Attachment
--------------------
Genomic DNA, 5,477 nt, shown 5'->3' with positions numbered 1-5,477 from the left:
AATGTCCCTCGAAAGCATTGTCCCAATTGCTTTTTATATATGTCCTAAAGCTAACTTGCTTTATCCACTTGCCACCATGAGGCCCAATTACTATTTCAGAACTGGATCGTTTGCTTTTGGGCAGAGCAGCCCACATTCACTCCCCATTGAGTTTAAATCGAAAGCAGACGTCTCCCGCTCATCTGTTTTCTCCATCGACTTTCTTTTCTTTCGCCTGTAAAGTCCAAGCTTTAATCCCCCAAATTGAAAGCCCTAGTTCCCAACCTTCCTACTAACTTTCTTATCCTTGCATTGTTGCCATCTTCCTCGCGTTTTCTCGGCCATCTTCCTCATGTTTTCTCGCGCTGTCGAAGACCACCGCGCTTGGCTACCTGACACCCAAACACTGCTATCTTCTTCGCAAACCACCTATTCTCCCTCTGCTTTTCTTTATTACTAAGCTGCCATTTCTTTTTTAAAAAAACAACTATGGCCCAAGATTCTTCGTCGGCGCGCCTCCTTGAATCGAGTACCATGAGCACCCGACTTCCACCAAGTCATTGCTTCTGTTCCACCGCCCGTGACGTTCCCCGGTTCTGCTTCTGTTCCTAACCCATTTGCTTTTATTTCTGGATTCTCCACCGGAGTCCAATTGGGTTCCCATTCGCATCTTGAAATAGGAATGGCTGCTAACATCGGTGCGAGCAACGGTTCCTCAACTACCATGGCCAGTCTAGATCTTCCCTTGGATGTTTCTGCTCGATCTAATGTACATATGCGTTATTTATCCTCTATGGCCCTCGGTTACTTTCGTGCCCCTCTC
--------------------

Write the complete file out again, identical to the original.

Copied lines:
Genomic DNA, 5,477 nt, shown 5'->3' with positions numbered 1-5,477 from the left:
AATGTCCCTCGAAAGCATTGTCCCAATTGCTTTTTATATATGTCCTAAAGCTAACTTGCTTTATCCACTTGCCACCATGAGGCCCAATTACTATTTCAGAACTGGATCGTTTGCTTTTGGGCAGAGCAGCCCACATTCACTCCCCATTGAGTTTAAATCGAAAGCAGACGTCTCCCGCTCATCTGTTTTCTCCATCGACTTTCTTTTCTTTCGCCTGTAAAGTCCAAGCTTTAATCCCCCAAATTGAAAGCCCTAGTTCCCAACCTTCCTACTAACTTTCTTATCCTTGCATTGTTGCCATCTTCCTCGCGTTTTCTCGGCCATCTTCCTCATGTTTTCTCGCGCTGTCGAAGACCACCGCGCTTGGCTACCTGACACCCAAACACTGCTATCTTCTTCGCAAACCACCTATTCTCCCTCTGCTTTTCTTTATTACTAAGCTGCCATTTCTTTTTTAAAAAAACAACTATGGCCCAAGATTCTTCGTCGGCGCGCCTCCTTGAATCGAGTACCATGAGCACCCGACTTCCACCAAGTCATTGCTTCTGTTCCACCGCCCGTGACGTTCCCCGGTTCTGCTTCTGTTCCTAACCCATTTGCTTTTATTTCTGGATTCTCCACCGGAGTCCAATTGGGTTCCCATTCGCATCTTGAAATAGGAATGGCTGCTAACATCGGTGCGAGCAACGGTTCCTCAACTACCATGGCCAGTCTAGATCTTCCCTTGGATGTTTCTGCTCGATCTAATGTACATATGCGTTATTTATCCTCTATGGCCCTCGGTTACTTTCGTGCCCCTCTC